[found on copyblogger.com by Jonathan Morrow]
“5 Crippling Beliefs That Keep Writers Penniless and Mired in Mediocrity
Is it just me, or is the whole starving artist thing highly overrated?
Yes, there’s a certain romanticism to being a penniless vagabond, sacrificing material goods in the selfless pursuit of art.
Yes, it’s fun to fantasize about everyone suddenly realizing you’re a genius after you’re dead and auctioning your once-soiled toilet for nearly $20,000.
Yes, it’s hip to take a stand against evil capitalists and proselytize about constructing digital economies based on currencies of cool.
But eventually, it gets old.
I know, because I’ve been there. In college, I was the epitome of the starving artist, winning poetry competitions and acing English classes with ease and then bumming gas money to get home, but eventually I realized three things …
- No matter how good your poetry is, girls think you’re lame when you take them out for a romantic dinner at Taco Bell
- After sleeping in your car for a week, you don’t feel like writing a damn thing
- Pretty much the only job available to English majors is to become an English teacher, and they’re some of the most underpaid, under-appreciated people on earth
Sooner or later, you begin to reconsider. I mean, no, you don’t have to be rich and famous, but would having your own apartment and being able to afford food be so bad? Hell, it might even help your writing.
So, you embark on your quest to make some money.
You try to write some articles for magazines and newspapers. You hire yourself out as a freelance copywriter (even though you probably have no idea what copywriting is). You start a blog and wait for the world to beat a path to your door.
And if you’re lucky, you survive. No, you’re not sitting by the beach drinking margaritas, but you have food and a bed and a car, and people don’t worry about catching weird diseases when they’re standing beside you in the elevator. It’s nice, but you still haven’t “made it,” and you wonder why.
In my experience?
It’s because you don’t have your mind right. You have these nasty little demons sitting on your shoulder, feeding you lies about the relationship between success and art. You probably picked up some of these ideas from your parents, others from your teachers, and still others from fellow writers and artists.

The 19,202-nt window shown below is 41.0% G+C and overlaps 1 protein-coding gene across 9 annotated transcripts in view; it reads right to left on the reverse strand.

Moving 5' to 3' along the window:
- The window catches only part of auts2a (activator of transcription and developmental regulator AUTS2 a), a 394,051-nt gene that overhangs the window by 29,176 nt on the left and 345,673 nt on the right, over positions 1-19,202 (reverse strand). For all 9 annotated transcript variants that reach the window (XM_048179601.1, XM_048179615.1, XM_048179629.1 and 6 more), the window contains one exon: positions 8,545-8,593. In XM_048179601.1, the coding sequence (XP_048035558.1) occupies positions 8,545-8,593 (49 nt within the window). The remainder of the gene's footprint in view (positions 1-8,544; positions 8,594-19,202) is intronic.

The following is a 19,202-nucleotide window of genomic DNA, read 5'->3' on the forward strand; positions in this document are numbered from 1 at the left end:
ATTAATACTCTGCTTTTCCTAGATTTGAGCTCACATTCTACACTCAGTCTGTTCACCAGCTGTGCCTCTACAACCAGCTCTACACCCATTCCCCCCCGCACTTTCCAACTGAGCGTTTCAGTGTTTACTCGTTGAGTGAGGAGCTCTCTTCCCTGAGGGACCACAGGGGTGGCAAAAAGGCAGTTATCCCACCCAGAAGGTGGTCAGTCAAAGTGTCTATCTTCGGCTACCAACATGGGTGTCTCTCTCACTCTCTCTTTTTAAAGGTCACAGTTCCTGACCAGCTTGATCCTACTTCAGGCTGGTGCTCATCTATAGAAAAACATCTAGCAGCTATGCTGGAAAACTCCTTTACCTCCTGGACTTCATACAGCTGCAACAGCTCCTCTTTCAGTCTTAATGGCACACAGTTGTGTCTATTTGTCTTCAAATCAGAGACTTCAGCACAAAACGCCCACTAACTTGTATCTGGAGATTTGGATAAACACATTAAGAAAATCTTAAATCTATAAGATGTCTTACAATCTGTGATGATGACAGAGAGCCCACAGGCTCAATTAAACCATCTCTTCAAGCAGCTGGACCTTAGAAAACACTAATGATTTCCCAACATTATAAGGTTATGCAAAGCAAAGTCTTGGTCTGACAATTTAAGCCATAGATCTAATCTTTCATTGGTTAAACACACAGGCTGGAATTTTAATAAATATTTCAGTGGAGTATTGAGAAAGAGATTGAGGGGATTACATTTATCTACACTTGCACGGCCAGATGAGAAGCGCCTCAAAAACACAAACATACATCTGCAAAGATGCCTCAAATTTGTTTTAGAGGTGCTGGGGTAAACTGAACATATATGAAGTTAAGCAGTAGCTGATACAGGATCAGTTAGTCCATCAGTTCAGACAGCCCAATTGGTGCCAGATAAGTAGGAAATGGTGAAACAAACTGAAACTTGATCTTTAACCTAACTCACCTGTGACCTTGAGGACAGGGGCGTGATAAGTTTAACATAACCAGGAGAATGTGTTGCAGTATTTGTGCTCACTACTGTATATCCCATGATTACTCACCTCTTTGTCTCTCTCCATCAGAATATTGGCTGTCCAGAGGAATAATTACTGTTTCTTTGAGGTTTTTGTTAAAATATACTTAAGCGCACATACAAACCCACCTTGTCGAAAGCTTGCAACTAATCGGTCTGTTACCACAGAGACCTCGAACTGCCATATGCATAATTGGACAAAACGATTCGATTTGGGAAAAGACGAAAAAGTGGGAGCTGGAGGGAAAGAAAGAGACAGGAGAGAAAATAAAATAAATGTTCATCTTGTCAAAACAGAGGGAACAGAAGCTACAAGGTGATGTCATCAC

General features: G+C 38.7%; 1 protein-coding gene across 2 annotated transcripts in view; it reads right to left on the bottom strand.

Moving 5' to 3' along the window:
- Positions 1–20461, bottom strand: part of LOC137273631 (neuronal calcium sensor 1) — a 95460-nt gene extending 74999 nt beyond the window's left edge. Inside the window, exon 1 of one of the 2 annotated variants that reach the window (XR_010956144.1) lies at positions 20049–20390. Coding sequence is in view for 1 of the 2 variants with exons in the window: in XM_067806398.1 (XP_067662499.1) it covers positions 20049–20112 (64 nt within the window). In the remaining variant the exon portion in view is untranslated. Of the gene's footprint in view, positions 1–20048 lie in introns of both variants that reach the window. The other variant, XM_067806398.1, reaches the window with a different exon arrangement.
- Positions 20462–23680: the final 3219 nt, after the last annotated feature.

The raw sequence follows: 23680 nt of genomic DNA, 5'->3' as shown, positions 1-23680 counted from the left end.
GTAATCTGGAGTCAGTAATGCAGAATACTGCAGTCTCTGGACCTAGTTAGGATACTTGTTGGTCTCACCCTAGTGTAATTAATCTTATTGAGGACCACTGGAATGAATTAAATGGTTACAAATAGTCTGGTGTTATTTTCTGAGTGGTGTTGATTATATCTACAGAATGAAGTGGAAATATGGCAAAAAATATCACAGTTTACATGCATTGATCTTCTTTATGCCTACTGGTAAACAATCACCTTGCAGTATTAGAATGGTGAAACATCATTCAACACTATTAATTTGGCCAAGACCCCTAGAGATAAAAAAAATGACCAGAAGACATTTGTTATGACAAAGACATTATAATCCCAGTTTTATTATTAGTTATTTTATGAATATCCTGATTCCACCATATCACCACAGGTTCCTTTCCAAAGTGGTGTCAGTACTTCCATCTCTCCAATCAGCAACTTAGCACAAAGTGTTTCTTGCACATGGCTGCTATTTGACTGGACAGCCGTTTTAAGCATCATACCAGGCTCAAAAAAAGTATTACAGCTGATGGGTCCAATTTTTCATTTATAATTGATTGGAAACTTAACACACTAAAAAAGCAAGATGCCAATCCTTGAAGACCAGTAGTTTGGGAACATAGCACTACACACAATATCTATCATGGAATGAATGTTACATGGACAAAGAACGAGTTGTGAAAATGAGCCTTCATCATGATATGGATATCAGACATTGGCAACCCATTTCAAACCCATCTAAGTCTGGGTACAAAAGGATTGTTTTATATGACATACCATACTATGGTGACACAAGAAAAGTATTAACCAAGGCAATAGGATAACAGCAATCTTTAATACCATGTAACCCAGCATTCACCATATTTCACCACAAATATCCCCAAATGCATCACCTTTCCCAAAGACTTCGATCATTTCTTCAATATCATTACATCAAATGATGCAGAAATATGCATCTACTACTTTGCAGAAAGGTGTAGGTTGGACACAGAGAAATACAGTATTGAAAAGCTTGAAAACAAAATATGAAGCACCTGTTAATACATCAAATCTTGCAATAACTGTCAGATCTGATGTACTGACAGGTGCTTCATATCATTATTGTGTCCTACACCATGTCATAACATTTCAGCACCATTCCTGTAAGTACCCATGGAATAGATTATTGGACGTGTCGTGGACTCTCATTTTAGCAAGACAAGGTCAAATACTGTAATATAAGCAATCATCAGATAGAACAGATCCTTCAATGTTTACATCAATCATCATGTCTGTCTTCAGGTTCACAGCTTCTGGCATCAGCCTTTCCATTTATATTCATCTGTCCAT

And if you let them, they’ll cripple you. You’ll go through your whole life knowing you’re talented but never quite making it and forever wondering why.
We can’t let that happen.
Below, you’ll find some of the most common beliefs that hold writers back. Take a look, and see if any of them look familiar:
Crippling Belief #1: It’s all about you
The most heinous lie to ever infect the mind of a writer is the belief that your work is all about you.
You believe your writing is a form of self-expression, an extension of your mind, a little piece of your soul imbued into the page. To write well, you just need to beauthentic, and if the world doesn’t like it, the world can go to hell.
Provocative, right? And like all the best lies, it has a grain of truth to it.
Yes, authenticity matters, but only to the extent people enjoy what you do. You’ll never find me auditioning for American Idol because, the fact is, I couldn’t carry a note to save my life. Yes, my voice is authentic, but it’s authentically bad, and that means I’ll never be a singer.
Writing works the same way. To be successful, stop worrying about who you are and start thinking about what your audience wants.
What do they like? How is it done? Only after you’ve answered those two questions are you ready to ask the third one: is it right for you?
I can’t overstress how important the order is. Them first, you second, never the other way around.
Crippling Belief #2: Building a following takes time
The last bastion of hope for any struggling writer is that building a following takes time.
Sure, life sucks right now, but if you’ll just hang in there, things will snowball, and everything will be all right.
It seems reasonable. After all, no one gets famous overnight, right? Everywhere you look, there are stories of successful people persisting when there was no hope, trudging forward one weary step at a time, unwilling to quit, clinging fiercely to their dreams, manifesting success through sheer power of will.
It’s inspiring… but it’s also deceptive.
Yes, building a following often takes time, but it’s not because people are slow on the uptake, incapable of seeing your brilliance until you’ve been around for a few years.
It’s because, when you’re a newbie, you do everything wrong, and most of us get knocked around for a few years until we figure out how to do it right.
In other words, you’re not waiting on the world. The world is waiting on you.
Yes, persistence is important. Yes, learning takes time. Yes, it’ll probably be slow and painful. But the sooner you learn, the sooner it will be over. So get busy.
Crippling Belief #3: You know what you’re doing
So, let me guess:
You’ve always been a pretty good writer, right? No, you haven’t won a Pulitzer or anything, but your teachers fawned over you in school, and your friends and family are awestruck by your skill with words.